Mathew Brady, 1st Connecticut artillery park encamped at the former quarters of the Louisiana Tigers, ca. 1862 - Library of Congress, Prints and Photographs Division
Civil War (1861-1865)
Some 55,000 Connecticut men served during the Civil War and, of those, roughly 10 percent lost their lives. On the home front, state industries gave the Union a strategic manufacturing advantage in arms, munitions, and other provisions. Women’s innovations included soldier’s aid societies, with Bridgeport’s being the nation’s first. The societies supplied essential items to troops and tended to the wounded and dead. This was not, however, a time of easy unity. Residents debated almost every aspect of the war and remained divided on the subject of African American rights. Today, over 130 monuments, including the oldest one in the north, mark the Civil War’s lasting imprint on the state.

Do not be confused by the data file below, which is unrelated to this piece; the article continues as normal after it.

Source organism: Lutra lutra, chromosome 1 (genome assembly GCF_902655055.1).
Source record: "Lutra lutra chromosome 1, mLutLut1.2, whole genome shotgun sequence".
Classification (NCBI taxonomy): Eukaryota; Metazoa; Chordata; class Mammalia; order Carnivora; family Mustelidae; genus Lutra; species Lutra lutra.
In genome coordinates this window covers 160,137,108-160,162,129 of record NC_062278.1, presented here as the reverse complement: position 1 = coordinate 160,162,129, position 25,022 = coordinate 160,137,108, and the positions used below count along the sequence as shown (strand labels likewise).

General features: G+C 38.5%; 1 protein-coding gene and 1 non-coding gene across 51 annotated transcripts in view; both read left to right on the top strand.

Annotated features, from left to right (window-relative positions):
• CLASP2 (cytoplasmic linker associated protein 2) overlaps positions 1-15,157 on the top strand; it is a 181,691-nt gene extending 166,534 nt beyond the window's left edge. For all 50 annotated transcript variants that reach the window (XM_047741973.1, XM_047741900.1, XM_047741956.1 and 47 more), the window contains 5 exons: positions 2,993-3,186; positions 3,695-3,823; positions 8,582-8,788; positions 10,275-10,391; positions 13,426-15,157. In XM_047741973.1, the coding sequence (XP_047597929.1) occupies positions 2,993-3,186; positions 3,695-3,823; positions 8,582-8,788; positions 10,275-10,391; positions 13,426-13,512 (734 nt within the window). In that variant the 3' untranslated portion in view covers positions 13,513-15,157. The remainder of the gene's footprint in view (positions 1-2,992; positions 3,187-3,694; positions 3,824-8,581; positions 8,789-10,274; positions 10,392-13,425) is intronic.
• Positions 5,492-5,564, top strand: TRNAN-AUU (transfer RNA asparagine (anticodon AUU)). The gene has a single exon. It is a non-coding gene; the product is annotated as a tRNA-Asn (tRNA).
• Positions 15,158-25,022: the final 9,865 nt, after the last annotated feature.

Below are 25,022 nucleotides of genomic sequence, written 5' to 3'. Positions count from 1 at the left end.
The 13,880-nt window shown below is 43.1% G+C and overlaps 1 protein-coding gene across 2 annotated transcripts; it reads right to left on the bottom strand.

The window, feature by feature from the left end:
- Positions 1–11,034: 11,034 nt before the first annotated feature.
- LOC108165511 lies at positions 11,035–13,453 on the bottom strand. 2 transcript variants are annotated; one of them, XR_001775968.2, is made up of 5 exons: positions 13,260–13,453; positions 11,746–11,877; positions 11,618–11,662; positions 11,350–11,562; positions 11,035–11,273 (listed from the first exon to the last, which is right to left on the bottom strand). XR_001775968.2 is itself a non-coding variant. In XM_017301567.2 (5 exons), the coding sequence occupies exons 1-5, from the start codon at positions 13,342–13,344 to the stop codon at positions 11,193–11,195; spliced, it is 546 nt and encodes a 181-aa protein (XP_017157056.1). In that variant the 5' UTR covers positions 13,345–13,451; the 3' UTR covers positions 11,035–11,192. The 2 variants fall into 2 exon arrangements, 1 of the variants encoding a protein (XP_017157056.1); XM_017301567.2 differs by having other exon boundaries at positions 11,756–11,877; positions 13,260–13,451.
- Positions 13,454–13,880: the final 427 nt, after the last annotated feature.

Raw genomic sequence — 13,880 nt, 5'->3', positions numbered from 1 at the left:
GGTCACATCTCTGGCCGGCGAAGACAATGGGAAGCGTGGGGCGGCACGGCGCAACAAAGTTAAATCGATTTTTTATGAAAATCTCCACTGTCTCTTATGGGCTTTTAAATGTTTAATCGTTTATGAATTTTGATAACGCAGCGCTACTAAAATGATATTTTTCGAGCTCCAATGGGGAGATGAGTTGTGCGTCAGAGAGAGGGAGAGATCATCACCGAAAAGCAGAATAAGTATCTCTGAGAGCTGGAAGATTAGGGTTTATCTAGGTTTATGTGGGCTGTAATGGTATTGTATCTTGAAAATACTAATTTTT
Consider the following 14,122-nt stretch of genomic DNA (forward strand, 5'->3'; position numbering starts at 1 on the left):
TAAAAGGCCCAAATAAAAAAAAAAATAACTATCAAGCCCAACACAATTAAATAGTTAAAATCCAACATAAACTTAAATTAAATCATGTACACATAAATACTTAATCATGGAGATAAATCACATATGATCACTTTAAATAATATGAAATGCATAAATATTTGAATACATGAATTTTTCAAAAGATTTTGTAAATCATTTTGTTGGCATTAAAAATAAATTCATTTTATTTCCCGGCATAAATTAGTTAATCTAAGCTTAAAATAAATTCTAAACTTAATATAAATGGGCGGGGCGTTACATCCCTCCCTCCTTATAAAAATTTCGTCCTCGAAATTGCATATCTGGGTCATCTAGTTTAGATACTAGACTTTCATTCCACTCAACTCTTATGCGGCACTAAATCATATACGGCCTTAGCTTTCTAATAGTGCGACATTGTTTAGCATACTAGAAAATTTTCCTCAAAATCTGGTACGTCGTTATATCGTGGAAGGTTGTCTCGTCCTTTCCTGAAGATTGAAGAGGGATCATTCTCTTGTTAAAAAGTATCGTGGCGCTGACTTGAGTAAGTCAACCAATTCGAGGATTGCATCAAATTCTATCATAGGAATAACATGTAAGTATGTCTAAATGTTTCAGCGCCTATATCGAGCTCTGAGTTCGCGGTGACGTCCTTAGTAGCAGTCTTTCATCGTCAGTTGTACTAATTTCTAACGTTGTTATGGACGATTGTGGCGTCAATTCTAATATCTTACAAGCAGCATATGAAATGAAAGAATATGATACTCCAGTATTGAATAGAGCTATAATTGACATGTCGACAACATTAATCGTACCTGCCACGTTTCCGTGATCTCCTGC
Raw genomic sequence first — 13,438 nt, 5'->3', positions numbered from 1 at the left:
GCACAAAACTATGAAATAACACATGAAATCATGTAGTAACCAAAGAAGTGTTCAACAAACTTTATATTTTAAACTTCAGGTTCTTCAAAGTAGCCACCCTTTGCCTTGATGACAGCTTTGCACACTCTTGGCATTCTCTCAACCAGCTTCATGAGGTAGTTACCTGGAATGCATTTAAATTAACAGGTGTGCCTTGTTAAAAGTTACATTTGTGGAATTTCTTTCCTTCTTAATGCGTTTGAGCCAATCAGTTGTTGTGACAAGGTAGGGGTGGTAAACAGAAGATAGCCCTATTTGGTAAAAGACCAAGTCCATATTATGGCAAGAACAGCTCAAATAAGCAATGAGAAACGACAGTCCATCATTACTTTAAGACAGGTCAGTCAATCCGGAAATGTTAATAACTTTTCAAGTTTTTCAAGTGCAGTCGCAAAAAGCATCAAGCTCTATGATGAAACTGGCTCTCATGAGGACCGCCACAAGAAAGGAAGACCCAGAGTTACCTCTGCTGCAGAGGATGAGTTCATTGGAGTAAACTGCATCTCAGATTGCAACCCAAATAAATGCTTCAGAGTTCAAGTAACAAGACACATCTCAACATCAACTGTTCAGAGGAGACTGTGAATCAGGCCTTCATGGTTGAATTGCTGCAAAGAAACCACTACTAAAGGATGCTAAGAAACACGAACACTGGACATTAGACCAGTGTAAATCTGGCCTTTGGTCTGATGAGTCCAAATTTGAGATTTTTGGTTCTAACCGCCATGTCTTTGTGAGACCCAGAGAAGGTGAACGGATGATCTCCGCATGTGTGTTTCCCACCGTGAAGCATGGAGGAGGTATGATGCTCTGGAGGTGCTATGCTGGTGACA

Citizens’ dedication on the battlefield and home front did not always signal agreement on key issues of the day. …[more]
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